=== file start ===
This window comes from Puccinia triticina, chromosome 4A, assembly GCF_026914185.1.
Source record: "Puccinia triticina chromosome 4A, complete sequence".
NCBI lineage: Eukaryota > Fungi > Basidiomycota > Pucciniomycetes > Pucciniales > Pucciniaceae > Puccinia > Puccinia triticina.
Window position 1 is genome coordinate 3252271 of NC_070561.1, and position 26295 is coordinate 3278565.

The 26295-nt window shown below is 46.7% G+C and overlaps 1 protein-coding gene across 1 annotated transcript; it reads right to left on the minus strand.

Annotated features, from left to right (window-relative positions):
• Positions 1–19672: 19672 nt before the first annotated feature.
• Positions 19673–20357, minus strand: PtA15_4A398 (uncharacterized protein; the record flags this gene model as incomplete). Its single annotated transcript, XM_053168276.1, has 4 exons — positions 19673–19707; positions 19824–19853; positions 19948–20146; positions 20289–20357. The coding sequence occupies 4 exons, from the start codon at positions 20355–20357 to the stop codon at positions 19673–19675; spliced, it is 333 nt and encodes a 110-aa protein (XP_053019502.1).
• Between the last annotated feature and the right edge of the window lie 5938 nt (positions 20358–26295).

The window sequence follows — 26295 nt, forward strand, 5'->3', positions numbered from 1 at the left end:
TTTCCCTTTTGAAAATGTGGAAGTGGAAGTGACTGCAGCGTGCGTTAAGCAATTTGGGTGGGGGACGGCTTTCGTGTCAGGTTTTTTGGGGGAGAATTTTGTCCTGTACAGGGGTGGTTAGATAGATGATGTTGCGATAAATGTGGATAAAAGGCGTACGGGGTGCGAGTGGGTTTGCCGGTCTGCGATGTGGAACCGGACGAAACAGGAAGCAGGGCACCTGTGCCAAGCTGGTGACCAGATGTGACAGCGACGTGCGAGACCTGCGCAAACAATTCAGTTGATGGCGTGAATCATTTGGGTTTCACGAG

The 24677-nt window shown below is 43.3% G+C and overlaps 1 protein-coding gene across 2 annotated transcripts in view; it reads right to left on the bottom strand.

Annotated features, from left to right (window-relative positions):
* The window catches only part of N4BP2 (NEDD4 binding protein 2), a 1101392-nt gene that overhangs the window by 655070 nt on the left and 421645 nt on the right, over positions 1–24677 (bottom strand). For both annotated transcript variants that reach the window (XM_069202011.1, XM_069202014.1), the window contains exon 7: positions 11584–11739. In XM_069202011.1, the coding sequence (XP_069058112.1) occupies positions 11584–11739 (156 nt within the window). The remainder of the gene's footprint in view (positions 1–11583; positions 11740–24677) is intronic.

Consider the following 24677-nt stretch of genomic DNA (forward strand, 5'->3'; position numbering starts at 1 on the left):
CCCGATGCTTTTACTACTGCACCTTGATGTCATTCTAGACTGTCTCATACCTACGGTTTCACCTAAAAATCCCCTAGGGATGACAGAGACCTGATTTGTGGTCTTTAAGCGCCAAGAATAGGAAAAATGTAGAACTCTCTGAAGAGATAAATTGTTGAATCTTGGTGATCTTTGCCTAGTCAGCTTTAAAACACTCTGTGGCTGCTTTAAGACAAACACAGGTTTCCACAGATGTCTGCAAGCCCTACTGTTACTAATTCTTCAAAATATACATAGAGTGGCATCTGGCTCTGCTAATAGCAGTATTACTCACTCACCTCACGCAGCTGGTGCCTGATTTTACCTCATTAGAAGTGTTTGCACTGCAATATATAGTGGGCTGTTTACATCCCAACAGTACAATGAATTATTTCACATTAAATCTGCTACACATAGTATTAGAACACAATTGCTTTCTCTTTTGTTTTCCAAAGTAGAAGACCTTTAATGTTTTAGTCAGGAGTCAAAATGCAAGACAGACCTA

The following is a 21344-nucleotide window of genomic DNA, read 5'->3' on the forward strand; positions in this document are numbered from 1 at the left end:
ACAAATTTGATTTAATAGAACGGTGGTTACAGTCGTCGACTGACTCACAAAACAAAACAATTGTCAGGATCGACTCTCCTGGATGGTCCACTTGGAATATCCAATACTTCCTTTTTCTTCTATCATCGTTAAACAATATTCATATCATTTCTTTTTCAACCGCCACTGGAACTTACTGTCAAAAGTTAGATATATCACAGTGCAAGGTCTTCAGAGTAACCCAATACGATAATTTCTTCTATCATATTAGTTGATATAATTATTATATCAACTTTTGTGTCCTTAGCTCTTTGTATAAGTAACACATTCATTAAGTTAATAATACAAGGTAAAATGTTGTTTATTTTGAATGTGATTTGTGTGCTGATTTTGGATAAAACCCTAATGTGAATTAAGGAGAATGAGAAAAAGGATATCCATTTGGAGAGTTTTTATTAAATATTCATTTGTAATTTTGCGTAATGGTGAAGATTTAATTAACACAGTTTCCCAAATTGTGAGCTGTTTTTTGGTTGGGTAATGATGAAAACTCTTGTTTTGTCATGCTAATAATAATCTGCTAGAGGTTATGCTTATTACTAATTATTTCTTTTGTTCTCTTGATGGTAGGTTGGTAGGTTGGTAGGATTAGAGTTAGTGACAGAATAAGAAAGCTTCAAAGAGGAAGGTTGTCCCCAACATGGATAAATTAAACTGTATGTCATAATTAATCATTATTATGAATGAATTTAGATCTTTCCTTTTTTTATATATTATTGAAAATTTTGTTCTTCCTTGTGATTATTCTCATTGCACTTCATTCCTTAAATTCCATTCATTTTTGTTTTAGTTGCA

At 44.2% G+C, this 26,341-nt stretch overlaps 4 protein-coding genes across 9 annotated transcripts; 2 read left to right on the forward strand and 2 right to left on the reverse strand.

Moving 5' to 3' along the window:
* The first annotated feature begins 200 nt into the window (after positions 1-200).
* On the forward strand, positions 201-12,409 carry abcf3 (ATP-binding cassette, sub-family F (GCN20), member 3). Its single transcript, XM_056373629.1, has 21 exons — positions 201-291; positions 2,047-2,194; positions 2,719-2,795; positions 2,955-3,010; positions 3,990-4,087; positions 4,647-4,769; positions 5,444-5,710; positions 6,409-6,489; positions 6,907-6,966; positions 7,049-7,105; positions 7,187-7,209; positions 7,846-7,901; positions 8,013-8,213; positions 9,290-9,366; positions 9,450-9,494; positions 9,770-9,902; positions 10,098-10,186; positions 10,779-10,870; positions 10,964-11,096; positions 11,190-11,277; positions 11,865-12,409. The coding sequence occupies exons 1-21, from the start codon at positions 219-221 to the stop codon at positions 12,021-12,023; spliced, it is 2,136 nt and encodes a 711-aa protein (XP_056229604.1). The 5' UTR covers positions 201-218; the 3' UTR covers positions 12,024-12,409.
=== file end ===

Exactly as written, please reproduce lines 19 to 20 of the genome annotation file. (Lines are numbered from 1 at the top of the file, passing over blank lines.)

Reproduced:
At 44.2% G+C, this 26,341-nt stretch overlaps 4 protein-coding genes across 9 annotated transcripts; 2 read left to right on the forward strand and 2 right to left on the reverse strand.

Moving 5' to 3' along the window: